The nation’s 22 cities and counties yesterday inaugurated their mayors and commissioners for the next four years, with the inauguration ceremony in Kaohsiung attracting the most attention due to its new mayor’s surging popularity.
Kaohsiung’s Love River (愛河) was flanked by Kaohsiung Mayor Han Kuo-yu’s (韓國瑜) supporters in the morning, as the new mayor and his wife took a boat ride down the river to reach the venue of his inauguration ceremony, which was held near the Soaring Dragon Fish Statue on the east bank.
In his inauguration speech, Han said that last month’s Kaohsiung mayoral election was closely watched by people of Chinese ethnicity worldwide, with his victory being “earth-shattering news” that traveled all the way from southern Taiwan to the north.
Photo: Chang Chung-yi, Taipei Times
“Fortune’s wheel turns every 30 years and now it is time for Kaohsiung to be the master and the focus of the Chinese community worldwide,” he said.
Thanking his predecessors and residents for making Kaohsiung a city that emits love and tolerance, Han said that in the face of globalization, Kaohsiung has to regain its oceanic spirit so that it can “head toward the world stage and the world can come to Kaohsiung.”
Han said that making Kaohsiung’s products sell and facilitating the inward flow of money and people would be his priorities as mayor, but so would paying off the city’s NT$300 billion (US$9.74 billion) of debt and investing in future generations by introducing bilingual education.
Photo: Chang Chung-yi, Taipei Times
“The new administration will make sure that the children of Kaohsiung have a global perspective and the ability to move around the world. The city’s next generation will not need to leave their hometown, but if and when they want to, they will be able to travel around the world without fear,” Han said.
He also pledged that starting yesterday, the city belongs only to its people and not to any particular political party.
Meanwhile, Taichung also saw the inauguration of a new Chinese Nationalist Party (KMT) leader, Taichung Mayor Lu Shiow-yen (盧秀燕), who vowed to boost the local economy and combat air pollution over the next four years at her inauguration ceremony, which was held outdoors on a meadow near the Taichung City Government building.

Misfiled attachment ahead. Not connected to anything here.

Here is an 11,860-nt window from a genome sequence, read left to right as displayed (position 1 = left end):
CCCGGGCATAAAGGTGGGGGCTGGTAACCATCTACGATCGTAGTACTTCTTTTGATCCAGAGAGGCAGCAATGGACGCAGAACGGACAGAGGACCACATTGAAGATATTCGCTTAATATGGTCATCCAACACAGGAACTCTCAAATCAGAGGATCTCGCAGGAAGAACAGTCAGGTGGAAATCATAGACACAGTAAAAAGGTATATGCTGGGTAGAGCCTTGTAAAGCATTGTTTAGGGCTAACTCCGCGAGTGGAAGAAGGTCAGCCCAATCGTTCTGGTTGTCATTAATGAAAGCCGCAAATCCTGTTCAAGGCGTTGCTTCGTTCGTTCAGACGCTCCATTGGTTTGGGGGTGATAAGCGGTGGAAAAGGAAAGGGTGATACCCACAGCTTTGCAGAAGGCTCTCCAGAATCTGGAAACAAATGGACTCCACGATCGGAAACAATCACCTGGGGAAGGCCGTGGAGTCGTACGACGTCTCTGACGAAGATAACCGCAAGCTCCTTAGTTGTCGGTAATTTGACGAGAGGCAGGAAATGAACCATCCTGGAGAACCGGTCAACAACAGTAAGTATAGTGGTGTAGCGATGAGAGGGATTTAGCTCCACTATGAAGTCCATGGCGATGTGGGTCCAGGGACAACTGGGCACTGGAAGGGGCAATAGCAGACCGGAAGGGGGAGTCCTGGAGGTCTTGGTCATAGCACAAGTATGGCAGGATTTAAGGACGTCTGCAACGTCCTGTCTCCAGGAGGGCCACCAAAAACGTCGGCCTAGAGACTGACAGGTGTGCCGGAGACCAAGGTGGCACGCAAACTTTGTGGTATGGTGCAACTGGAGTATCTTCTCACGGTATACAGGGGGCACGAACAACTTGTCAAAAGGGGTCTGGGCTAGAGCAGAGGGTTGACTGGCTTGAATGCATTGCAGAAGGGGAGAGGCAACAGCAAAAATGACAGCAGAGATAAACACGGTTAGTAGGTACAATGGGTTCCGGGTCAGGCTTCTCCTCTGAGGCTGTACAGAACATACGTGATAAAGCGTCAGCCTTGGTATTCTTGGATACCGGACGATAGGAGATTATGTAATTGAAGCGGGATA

Photo: Huang Yao-cheng, Taipei Times
“It is the first time that an inauguration ceremony of a new Taichung mayor is held outdoors. We decided to do so, because the focus of such a ceremony should be the people,” Lu said, adding that she would stand alongside residents throughout her tenure.
She said that choosing an outdoor venue also demonstrated her determination to tackle air pollution and allow people to be able to breathe freely outside.
As a souvenir, she had 10,000 bottles containing “fresh air” from the city’s mountainous Guguan (谷關) region prepared.
While some netizens lauded the gift as creative, others said that it was merely an empty bottle and a scam.
In line with his usually efficient leadership style, independent Taipei Mayor Ko Wen-je (柯文哲), who won re-election last month, only said a few words in his inauguration speech and wrapped up the ceremony in less than five minutes.
“Let us work hard together. That is it,” Ko said.
New Taipei City Mayor Hou You-yi (侯友宜) of the KMT listed three focuses for the next four years: governing through action; streamlining administrative processes to provide better public service and attract investment; and building a smart city to connect New Taipei City with major international cities.
Taoyuan Mayor Cheng Wen-tsan (鄭文燦) of the Democratic Progressive Party (DPP) said that Taoyuan has made silent, yet remarkable progress over the past four years under his first term in office.
“Every vote represents public expectations, responsibility and people’s readiness to transform Taoyuan into a more diversified, unified and attractive city,” Cheng said, pledging to usher in an infrastructure transformation to make the city a top choice to live for young people and their families.
The head of another DPP-led municipality, Tainan Mayor Huang Wei-che (黃偉哲), promised to safeguard the city’s culture, environment and people.
As a show of his determination, the first document Huang signed after being sworn in asked the Ministry of Economic Affairs not to extend a construction permit for a planned landfill in Longci District (龍崎).
Additional reporting by Chang Ching-ya, Wei Ching-yun and CNA
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